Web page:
The End of In-Flight Wi-Fi?
Okay, now the terrorists have really affected me personally: they’re forcing us to turn off airplane Wi-Fi. No, it’s not that the Yemeni package bombs had a Wi-Fi triggering mechanism—they seem to have had a cell phone triggering mechanism, dubious at best—but we can imagine an Internet-based triggering mechanism. Put together a sloppy and unsuccessful package bomb with an imagined triggering mechanism, and you have a new and dangerous threat that—even though it was a threat ever since the first airplane got Wi-Fi capability—must be immediately dealt with right now.
Please, let’s not ever tell the TSA about timers. Or altimeters.
And, while we’re talking about the TSA, be sure to opt out of the full-body scanners and remember your sense of humor when a TSA officer slips white powder into your suitcase and then threatens you with arrest.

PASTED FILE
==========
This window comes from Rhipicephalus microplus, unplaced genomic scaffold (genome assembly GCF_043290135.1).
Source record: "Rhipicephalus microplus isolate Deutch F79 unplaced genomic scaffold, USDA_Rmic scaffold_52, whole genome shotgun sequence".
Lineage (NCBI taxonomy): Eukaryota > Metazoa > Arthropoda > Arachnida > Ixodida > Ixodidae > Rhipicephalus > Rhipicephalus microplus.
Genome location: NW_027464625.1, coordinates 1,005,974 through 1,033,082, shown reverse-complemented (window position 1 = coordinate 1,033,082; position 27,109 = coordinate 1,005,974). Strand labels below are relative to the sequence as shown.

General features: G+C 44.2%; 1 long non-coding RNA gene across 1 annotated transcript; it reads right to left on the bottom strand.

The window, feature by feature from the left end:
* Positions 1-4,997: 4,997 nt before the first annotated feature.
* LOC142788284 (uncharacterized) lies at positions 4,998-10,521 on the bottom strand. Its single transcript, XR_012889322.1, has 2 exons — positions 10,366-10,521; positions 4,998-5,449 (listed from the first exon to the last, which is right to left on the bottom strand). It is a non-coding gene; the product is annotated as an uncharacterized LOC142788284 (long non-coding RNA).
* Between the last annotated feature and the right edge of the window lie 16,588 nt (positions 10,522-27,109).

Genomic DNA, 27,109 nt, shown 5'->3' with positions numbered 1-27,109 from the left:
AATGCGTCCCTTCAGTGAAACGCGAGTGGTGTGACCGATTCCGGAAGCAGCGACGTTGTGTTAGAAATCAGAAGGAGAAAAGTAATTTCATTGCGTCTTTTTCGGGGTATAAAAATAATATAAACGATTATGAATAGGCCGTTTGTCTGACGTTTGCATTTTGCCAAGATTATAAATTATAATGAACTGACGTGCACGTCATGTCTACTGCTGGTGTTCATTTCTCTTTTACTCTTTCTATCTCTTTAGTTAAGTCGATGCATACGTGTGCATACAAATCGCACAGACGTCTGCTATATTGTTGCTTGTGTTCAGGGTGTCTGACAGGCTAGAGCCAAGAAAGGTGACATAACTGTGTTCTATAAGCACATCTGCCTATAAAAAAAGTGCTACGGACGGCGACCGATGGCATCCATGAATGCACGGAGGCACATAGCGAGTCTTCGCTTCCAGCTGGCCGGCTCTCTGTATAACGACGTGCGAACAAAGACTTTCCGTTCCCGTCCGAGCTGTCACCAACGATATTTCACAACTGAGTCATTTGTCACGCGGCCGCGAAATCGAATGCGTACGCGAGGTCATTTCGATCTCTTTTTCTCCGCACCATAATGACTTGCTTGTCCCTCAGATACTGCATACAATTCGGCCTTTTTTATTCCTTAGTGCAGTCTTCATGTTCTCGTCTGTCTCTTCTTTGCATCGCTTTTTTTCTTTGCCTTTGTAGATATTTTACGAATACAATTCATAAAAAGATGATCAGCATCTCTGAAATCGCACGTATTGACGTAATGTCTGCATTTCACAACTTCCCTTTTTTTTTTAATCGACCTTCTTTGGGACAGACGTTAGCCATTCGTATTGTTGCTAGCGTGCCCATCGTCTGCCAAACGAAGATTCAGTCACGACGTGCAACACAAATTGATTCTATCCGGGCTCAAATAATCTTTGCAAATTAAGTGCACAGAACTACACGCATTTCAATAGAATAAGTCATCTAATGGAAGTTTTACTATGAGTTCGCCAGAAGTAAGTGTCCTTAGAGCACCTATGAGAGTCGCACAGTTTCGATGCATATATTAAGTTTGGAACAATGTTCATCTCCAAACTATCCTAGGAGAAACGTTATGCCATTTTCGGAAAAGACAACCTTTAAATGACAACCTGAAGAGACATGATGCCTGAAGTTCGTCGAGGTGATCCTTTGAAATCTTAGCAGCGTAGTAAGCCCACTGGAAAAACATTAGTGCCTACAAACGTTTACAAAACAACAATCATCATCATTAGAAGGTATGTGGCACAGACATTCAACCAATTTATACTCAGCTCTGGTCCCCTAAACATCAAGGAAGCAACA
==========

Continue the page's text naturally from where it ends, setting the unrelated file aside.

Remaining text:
EDITED TO ADD (11/8): We’re banning toner cartridges over 16 ounces.
Additionally, toner and ink cartridges that are over 16 ounces will be banned from all U.S. passenger flights and planes heading to the United States, she said. That ban will also apply to some air cargo shipments.
Other new rules include:
- International mail packages sent to the U.S. must be screened individually and certified to have come from an established postal shipper;
- Cargo shippers, such as UPS, Federal Express, and DHL, have been encouraged to report cargo manifests to Homeland Security faster, prior to departure, to aid in identifying risky cargo based on current intelligence.
There’s some impressive magical thinking going on here.
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